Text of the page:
“If there isn't Mary Butler again !” said one of the ladies, as the three looked after her retreating form.

"That girl's always in the street!” “So John says !”

But horror for the moment suspended speech, and raised six hands simultaneously.

“Did you ever see the like?"
“She called him back, didn't she ?”
· Yes, he had got to Stone's store."

“Well, I don't wonder he looks strange- just to see her shaking her finger at him just as if she'd known him all her life, and to my certain knowledge she never saw him before Mrs. Jackson's party ; but when girls are in the street all the time, what can be expected ?" Mrs. Folger drew a long sigh, and shook her head ominously.

Here Mrs. Harden returned, and was made acquainted with the important fact-all the witnesses speaking at once—that Mary Butler was going up street (for the third time this week, and it's only Wednesday) and met Mr. Jorden just by the bank. He bowed very coldly (didn't he ?) and was going on, when Mary Butler called him back, and they stood laughing and talking for as much as five minutes before she let him go. Miss Harriet, who had known him so long-a bowing acquaintance of a year's standing-wouldn't have dreamed of doing such a thing. Her mother hoped not-no, certainly, such an impudent thing.

VOL. XII.-29

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The gentlemen came in before the wonder had fairly subsided, and the interesting intelligence was duly reported. How provoking Mr. Folger was! He could not see anything at all remarkable in the affair ; perhaps they were old friends! and Mr. Harden would insist that Mary Butler had an undoubted right to go up street as often as she chose. But men are always so queer—they never suspect! There was more going on than some people thought for; the ladies all agreed they should hear from that quarter again.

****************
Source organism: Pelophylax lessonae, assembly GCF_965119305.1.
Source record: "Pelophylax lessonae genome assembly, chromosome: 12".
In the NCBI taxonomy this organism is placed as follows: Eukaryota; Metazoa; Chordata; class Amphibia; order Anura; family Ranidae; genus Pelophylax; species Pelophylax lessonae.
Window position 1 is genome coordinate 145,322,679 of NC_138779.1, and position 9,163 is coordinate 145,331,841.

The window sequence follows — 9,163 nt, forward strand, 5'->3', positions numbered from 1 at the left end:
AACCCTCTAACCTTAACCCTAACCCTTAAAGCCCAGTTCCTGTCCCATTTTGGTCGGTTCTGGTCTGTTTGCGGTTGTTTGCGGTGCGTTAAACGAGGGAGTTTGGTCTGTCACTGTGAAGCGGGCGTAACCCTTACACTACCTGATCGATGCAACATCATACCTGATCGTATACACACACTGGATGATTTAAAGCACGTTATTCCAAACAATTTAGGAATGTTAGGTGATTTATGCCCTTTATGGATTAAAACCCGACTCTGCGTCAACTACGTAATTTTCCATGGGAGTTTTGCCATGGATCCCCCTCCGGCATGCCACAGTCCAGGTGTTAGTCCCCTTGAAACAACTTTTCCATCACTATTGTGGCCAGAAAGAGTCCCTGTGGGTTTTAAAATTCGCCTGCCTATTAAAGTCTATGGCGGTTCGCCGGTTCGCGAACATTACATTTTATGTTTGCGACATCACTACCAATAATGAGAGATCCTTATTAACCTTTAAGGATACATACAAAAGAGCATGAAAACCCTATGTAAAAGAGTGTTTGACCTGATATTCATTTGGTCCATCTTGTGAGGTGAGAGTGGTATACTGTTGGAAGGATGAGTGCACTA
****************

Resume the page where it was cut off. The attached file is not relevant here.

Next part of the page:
And so they did; for just as Hannah called them to tea, Harriet directed their attention to the window, with many a silent sign toward that corner of the room in which the gentlemen were discussing the projected river road; and there in the uncertain twilight of early spring, they saw-just as sure as you are reading this page-they saw Mary Butler going down street, and Mr. Jorden walking with her! Miss Harriet declared it was very hard to see why some people were so much in the street, in a manner that said as plainly as possible, that she thought it extremely lucid ; and added that she'd like to have brother John see her walking that way with Mr. Jorden,” intimating that if he did, it would be the last time she'd get out that winter !-- The Gossips of Rivertown.